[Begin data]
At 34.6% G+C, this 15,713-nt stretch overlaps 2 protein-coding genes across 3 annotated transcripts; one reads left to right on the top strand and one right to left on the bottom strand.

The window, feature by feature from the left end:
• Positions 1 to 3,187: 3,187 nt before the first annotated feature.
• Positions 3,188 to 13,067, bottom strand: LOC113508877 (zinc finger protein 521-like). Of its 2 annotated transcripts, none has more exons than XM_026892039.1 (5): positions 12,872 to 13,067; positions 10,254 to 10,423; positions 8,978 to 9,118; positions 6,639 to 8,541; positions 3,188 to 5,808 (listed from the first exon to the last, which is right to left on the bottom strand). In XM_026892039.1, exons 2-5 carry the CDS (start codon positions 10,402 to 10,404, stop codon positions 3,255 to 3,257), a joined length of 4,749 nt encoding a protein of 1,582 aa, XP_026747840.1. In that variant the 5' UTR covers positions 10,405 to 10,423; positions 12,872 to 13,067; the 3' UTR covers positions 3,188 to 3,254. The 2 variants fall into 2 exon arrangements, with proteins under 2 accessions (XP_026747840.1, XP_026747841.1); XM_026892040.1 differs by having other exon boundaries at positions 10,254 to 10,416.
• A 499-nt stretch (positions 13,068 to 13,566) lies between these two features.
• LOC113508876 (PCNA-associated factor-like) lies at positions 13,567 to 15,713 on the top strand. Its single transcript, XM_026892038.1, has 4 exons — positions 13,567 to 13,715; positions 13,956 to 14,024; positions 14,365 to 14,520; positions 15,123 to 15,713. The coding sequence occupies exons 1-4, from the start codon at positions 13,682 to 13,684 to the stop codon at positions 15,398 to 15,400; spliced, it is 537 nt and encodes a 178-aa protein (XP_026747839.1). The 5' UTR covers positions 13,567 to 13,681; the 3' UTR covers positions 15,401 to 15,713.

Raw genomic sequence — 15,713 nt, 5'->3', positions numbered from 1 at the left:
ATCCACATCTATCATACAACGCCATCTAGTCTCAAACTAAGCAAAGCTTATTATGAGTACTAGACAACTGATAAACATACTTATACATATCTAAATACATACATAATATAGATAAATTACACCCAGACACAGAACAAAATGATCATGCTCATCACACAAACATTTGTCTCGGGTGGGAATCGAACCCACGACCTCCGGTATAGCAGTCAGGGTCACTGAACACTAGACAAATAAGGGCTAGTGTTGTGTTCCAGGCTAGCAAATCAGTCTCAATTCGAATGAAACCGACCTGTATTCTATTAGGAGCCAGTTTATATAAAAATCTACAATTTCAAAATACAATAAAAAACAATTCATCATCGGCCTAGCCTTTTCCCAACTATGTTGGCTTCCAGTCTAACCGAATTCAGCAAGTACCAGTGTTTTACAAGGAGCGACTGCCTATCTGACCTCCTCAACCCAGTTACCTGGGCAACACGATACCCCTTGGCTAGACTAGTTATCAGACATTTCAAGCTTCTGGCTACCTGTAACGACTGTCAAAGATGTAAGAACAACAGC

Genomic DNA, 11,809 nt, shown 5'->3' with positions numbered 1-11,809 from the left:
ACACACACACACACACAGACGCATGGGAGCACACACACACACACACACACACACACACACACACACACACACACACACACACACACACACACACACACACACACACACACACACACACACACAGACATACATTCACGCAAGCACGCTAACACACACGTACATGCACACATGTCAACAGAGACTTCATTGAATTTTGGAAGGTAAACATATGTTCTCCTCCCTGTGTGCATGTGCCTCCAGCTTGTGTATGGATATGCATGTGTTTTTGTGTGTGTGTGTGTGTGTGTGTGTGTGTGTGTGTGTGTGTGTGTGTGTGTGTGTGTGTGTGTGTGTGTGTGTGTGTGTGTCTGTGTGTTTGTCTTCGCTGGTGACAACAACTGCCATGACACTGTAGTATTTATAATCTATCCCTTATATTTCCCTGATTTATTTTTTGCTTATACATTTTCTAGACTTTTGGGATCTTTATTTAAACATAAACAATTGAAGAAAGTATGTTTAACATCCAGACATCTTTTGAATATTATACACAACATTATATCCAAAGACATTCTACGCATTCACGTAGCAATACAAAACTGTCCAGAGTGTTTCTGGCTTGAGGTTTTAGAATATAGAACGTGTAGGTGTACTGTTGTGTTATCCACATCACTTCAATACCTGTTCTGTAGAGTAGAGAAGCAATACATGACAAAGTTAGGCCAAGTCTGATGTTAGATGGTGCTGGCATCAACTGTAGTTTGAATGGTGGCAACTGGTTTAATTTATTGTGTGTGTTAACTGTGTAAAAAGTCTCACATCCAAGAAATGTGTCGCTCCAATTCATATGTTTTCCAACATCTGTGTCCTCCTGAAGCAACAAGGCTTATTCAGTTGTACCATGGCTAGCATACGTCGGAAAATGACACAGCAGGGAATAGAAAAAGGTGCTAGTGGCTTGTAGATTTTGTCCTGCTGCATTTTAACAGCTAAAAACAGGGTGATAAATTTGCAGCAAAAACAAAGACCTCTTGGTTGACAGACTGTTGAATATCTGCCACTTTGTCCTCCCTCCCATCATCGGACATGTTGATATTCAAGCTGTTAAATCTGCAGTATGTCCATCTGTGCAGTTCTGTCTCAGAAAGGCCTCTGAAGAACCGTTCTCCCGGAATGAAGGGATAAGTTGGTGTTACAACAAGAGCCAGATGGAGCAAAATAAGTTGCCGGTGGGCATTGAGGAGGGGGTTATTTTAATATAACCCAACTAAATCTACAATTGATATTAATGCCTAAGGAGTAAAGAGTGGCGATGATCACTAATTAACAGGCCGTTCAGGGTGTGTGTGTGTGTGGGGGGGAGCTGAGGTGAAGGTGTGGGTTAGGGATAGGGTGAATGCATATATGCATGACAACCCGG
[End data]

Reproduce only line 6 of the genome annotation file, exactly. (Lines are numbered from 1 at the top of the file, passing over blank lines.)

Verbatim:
• LOC113508876 (PCNA-associated factor-like) lies at positions 13,567 to 15,713 on the top strand. Its single transcript, XM_026892038.1, has 4 exons — positions 13,567 to 13,715; positions 13,956 to 14,024; positions 14,365 to 14,520; positions 15,123 to 15,713. The coding sequence occupies exons 1-4, from the start codon at positions 13,682 to 13,684 to the stop codon at positions 15,398 to 15,400; spliced, it is 537 nt and encodes a 178-aa protein (XP_026747839.1). The 5' UTR covers positions 13,567 to 13,681; the 3' UTR covers positions 15,401 to 15,713.